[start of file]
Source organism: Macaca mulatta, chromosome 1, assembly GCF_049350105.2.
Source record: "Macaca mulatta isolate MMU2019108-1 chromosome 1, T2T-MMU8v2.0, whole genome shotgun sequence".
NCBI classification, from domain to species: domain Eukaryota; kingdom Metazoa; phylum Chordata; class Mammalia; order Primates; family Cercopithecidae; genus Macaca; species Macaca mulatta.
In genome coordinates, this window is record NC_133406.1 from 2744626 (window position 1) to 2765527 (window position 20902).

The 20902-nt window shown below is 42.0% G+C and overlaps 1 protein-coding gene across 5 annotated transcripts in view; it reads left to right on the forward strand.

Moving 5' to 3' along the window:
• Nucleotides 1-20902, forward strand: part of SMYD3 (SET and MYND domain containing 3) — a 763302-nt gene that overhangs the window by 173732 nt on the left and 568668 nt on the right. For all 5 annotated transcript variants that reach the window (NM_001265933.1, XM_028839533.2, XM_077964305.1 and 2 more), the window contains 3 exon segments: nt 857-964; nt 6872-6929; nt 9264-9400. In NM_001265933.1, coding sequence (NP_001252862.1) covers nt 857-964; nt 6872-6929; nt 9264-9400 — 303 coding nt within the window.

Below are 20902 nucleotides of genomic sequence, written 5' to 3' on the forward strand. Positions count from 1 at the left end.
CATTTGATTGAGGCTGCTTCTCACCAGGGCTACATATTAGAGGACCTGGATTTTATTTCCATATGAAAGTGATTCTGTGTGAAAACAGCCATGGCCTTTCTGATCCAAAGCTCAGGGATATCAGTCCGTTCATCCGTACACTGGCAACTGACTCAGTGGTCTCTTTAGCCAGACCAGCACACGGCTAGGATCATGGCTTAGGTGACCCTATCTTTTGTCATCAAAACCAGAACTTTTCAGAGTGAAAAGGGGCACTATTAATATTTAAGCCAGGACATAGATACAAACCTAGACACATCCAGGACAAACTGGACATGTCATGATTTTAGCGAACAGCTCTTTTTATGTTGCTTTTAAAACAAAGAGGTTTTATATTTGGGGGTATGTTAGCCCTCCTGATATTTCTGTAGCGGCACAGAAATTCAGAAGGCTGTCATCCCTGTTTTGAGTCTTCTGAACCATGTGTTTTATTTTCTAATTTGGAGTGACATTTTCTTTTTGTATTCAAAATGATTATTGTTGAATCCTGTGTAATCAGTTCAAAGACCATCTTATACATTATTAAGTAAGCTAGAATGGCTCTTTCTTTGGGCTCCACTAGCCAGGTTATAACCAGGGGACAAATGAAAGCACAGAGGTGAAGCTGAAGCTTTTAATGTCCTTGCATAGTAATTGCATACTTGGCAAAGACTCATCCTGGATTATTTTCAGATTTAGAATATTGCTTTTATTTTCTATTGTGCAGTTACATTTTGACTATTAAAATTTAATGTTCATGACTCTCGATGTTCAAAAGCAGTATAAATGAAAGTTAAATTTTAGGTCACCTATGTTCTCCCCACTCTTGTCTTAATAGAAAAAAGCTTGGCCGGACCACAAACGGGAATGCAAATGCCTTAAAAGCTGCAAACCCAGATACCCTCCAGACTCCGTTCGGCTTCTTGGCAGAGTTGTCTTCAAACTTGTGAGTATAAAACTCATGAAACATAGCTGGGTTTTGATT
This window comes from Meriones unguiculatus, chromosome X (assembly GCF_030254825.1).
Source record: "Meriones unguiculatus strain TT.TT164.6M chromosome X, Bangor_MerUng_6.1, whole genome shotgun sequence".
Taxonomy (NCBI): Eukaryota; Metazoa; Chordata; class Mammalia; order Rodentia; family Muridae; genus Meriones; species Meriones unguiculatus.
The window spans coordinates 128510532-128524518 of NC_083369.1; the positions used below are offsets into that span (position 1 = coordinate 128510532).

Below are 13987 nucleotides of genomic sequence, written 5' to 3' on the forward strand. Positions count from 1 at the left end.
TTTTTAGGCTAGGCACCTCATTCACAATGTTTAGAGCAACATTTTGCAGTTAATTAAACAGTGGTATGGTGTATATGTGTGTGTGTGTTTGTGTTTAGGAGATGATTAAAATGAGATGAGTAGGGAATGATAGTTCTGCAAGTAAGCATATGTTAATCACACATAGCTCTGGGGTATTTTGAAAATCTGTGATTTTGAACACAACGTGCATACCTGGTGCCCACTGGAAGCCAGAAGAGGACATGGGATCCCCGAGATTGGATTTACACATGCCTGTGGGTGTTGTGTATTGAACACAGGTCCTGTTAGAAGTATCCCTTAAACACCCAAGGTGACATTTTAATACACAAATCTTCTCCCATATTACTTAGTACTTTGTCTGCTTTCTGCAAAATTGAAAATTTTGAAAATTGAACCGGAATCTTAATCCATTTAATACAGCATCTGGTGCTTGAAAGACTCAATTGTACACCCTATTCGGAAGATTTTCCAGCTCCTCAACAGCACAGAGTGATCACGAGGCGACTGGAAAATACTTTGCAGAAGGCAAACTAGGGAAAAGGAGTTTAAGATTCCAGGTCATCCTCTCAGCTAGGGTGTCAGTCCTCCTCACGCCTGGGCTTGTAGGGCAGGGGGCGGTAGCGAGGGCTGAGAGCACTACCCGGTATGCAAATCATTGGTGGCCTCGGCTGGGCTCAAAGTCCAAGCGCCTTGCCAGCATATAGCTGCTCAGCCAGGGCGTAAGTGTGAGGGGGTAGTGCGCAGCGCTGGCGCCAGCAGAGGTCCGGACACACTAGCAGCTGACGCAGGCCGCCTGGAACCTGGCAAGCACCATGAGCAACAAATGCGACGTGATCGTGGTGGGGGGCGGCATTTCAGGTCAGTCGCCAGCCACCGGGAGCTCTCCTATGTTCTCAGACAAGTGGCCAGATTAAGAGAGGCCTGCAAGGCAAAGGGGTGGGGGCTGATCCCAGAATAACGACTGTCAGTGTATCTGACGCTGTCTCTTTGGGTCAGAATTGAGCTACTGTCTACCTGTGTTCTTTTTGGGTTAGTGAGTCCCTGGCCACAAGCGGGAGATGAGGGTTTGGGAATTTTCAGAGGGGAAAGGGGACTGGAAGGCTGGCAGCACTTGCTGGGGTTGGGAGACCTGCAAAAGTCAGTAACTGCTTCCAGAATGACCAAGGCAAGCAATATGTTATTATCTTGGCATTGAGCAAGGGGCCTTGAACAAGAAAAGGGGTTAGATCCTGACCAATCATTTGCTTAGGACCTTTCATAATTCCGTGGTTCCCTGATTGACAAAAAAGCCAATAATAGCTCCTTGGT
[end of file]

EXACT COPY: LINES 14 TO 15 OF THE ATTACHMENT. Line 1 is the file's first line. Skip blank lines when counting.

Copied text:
Below are 13987 nucleotides of genomic sequence, written 5' to 3' on the forward strand. Positions count from 1 at the left end.
TTTTTAGGCTAGGCACCTCATTCACAATGTTTAGAGCAACATTTTGCAGTTAATTAAACAGTGGTATGGTGTATATGTGTGTGTGTGTTTGTGTTTAGGAGATGATTAAAATGAGATGAGTAGGGAATGATAGTTCTGCAAGTAAGCATATGTTAATCACACATAGCTCTGGGGTATTTTGAAAATCTGTGATTTTGAACACAACGTGCATACCTGGTGCCCACTGGAAGCCAGAAGAGGACATGGGATCCCCGAGATTGGATTTACACATGCCTGTGGGTGTTGTGTATTGAACACAGGTCCTGTTAGAAGTATCCCTTAAACACCCAAGGTGACATTTTAATACACAAATCTTCTCCCATATTACTTAGTACTTTGTCTGCTTTCTGCAAAATTGAAAATTTTGAAAATTGAACCGGAATCTTAATCCATTTAATACAGCATCTGGTGCTTGAAAGACTCAATTGTACACCCTATTCGGAAGATTTTCCAGCTCCTCAACAGCACAGAGTGATCACGAGGCGACTGGAAAATACTTTGCAGAAGGCAAACTAGGGAAAAGGAGTTTAAGATTCCAGGTCATCCTCTCAGCTAGGGTGTCAGTCCTCCTCACGCCTGGGCTTGTAGGGCAGGGGGCGGTAGCGAGGGCTGAGAGCACTACCCGGTATGCAAATCATTGGTGGCCTCGGCTGGGCTCAAAGTCCAAGCGCCTTGCCAGCATATAGCTGCTCAGCCAGGGCGTAAGTGTGAGGGGGTAGTGCGCAGCGCTGGCGCCAGCAGAGGTCCGGACACACTAGCAGCTGACGCAGGCCGCCTGGAACCTGGCAAGCACCATGAGCAACAAATGCGACGTGATCGTGGTGGGGGGCGGCATTTCAGGTCAGTCGCCAGCCACCGGGAGCTCTCCTATGTTCTCAGACAAGTGGCCAGATTAAGAGAGGCCTGCAAGGCAAAGGGGTGGGGGCTGATCCCAGAATAACGACTGTCAGTGTATCTGACGCTGTCTCTTTGGGTCAGAATTGAGCTACTGTCTACCTGTGTTCTTTTTGGGTTAGTGAGTCCCTGGCCACAAGCGGGAGATGAGGGTTTGGGAATTTTCAGAGGGGAAAGGGGACTGGAAGGCTGGCAGCACTTGCTGGGGTTGGGAGACCTGCAAAAGTCAGTAACTGCTTCCAGAATGACCAAGGCAAGCAATATGTTATTATCTTGGCATTGAGCAAGGGGCCTTGAACAAGAAAAGGGGTTAGATCCTGACCAATCATTTGCTTAGGACCTTTCATAATTCCGTGGTTCCCTGATTGACAAAAAAGCCAATAATAGCTCCTTGGT